The discussion at the Knowledge Live event in The City centred on six big questions. Here are our panellists’ answers



Q How do geographic trends in claims data imply that fraud is present?

“There are strong geographic trends in the frequency of third-party PI claims compared with other claims instances. This suggests that false claims may be happening in some areas.”

“If there are significantly more third-party injury claims in a particular area, but not more third-party damage claims, it sets alarm bells ringing.”

“In Cambridge, which is not considered a fraud hotspot, there are 28% more third-party injury claims than there are third-party damage claims. In east London, there are 57% more third-party injury claims than third-party damage claims”.


Q What are the patterns related to mileage data that point to fraud?

“In some cases, customers giving lower estimated mileages on application turn out to have a considerably higher third-party claims frequency.”

“Drivers younger than 40 who say they do less than 2,000 miles a year are statistically more likely to claim than drivers who say they drive a higher mileage -
a counter-intuitive fact.”

“Drivers older than 60 who say they drive less than 2,000 miles a year are less likely to claim than any other group.”


Q What steps can brokers take to protect against fraud?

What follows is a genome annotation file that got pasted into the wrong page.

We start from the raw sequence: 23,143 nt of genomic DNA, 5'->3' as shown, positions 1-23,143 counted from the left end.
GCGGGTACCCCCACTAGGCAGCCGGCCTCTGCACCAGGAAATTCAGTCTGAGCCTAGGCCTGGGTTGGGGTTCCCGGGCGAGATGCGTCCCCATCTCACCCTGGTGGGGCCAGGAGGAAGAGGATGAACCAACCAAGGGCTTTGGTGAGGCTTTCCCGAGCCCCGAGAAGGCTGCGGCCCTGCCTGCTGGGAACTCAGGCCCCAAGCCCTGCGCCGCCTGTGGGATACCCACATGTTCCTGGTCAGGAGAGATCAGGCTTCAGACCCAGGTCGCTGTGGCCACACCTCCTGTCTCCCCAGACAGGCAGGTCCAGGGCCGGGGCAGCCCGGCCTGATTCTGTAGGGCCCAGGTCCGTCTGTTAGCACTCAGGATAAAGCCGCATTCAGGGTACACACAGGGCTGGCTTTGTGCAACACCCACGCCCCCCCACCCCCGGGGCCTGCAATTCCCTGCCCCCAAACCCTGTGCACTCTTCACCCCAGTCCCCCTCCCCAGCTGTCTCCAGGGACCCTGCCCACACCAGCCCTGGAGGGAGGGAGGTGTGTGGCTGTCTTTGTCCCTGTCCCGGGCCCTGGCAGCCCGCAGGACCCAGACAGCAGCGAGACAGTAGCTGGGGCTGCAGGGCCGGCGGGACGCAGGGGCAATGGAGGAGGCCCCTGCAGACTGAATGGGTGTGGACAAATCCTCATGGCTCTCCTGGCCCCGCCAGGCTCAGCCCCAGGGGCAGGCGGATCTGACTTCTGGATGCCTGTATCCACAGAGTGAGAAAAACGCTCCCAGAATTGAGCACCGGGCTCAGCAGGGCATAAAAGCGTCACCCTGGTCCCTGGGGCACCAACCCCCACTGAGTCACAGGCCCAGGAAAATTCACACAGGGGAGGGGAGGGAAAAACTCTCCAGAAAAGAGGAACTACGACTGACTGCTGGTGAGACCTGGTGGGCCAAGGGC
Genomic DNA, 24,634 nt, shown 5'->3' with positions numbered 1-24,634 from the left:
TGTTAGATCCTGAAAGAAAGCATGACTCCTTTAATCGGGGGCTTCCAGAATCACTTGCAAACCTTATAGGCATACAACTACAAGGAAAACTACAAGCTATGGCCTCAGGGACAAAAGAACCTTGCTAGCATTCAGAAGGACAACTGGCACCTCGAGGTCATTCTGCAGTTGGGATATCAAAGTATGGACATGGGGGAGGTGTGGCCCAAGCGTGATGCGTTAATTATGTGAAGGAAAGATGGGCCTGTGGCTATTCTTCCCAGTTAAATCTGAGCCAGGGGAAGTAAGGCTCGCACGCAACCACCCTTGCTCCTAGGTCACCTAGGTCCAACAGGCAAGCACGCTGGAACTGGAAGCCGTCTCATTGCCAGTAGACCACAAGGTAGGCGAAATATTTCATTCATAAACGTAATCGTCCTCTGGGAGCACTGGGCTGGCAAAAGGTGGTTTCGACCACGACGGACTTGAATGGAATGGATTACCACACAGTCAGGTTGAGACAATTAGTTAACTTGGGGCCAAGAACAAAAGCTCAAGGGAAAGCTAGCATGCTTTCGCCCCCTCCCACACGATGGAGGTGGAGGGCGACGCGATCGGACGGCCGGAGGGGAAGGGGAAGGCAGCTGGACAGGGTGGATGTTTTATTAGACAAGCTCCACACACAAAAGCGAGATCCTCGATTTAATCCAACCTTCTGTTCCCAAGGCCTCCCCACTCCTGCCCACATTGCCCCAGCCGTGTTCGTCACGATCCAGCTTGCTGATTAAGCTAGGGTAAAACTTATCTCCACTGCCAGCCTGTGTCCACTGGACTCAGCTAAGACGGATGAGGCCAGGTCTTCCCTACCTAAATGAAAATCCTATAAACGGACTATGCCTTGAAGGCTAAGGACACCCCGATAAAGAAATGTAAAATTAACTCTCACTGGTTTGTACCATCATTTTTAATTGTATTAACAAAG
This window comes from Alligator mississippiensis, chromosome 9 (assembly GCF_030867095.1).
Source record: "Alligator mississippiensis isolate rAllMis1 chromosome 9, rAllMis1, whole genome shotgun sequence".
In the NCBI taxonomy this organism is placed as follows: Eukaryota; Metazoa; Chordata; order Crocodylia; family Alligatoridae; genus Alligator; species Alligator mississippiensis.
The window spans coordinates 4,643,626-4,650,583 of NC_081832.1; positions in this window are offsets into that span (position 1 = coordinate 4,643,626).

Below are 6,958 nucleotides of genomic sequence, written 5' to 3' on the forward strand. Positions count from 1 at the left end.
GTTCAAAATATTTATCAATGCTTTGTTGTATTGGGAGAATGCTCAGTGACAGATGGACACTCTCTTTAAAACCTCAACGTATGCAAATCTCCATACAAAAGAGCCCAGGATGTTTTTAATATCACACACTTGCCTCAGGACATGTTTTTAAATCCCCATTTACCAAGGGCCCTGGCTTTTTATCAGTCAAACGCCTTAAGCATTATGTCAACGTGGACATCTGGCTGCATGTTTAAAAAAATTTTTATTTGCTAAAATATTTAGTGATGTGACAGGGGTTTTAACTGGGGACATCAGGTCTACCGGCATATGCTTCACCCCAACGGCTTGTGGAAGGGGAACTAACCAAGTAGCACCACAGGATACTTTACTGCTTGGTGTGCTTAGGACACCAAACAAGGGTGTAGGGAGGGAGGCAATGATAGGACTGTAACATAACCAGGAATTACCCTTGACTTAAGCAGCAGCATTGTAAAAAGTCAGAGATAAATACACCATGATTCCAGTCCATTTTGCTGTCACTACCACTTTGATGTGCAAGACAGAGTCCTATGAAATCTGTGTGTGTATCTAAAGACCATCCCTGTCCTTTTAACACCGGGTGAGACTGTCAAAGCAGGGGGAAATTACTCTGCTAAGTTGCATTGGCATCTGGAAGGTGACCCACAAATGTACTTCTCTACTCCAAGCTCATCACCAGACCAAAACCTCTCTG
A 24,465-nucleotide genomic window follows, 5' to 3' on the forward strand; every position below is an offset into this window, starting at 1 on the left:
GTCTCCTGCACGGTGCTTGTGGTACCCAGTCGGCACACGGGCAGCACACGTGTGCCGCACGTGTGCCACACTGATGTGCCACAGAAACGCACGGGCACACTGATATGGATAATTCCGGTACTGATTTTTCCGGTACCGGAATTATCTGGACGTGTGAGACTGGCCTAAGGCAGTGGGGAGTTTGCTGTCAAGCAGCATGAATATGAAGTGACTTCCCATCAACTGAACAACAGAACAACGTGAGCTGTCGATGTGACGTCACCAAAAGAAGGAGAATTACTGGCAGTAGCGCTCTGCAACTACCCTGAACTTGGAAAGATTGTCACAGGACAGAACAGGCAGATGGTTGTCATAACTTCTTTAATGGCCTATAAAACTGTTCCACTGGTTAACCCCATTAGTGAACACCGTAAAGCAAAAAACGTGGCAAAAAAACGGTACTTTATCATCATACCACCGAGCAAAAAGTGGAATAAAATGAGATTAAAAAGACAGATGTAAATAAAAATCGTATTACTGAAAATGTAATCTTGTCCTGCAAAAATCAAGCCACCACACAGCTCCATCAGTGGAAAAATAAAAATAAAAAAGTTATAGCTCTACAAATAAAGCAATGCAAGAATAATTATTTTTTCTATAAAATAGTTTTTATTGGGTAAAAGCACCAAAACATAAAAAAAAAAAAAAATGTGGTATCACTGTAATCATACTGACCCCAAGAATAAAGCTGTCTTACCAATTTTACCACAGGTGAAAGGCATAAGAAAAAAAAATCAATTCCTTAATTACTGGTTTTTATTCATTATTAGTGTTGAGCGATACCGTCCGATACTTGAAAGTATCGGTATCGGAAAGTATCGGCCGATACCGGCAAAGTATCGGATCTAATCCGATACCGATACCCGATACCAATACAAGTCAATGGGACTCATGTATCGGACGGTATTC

“Put customers through a validation process to identify any non-disclosed claims and strengthen the customer profile.”

“Focus on collecting the detail about customers - the better the information captured at application, the more accurate the price for the risk.”

“Regional brokers who still have presences on the high street can pick up on indicators of lying, such as fidgeting or avoiding eye contact.”


Q Who do consumers think are to blame for the prevalence of personal injury claims?

“Among consumers surveyed, 39% said that dishonest drivers were most to blame for claims frequency going up.”

“Further, 75% of consumers believe that insurers should refuse to pay PI claims unless a medical report is produced.”

“The majority, 40%, of consumers think that insurance companies are best placed to resolve the problem of false PI claims.”


Q Will the government’s initiatives on motor claims rid the motor market of its dysfunctions?

“The focus on fraud needs to beware throwing the baby out with the bath water; we don’t want to stop people from making genuine claims.”

“About 30% of whiplash claims are false. The key is to target that 30%, but to leave the 70% genuine claimants alone.”

“The government should make objective medical evidence a legal requirement for personal injury claims, and check that the injury has had a genuine effect on the claimant.”


Q What steps has IFED taken in the fight against fraud so far?

“The bulk of staff hired by IFED are police, and they are out arresting people.”

“IFED has found that insurance fraudsters often have links to organised crime. At least three of the jobs on its books at the moment have links to terrorist groups.”

“One of IFED’s recent successes was a ghost broking case. Ghost broking - or fronting - has become a big area of focus for IFED.”

“IFED is tackling a lot of high volume, low value insurance fraud, charging people who might not normally be suspected of a crime. One example is of a teacher who scammed his pet insurance for around £500.”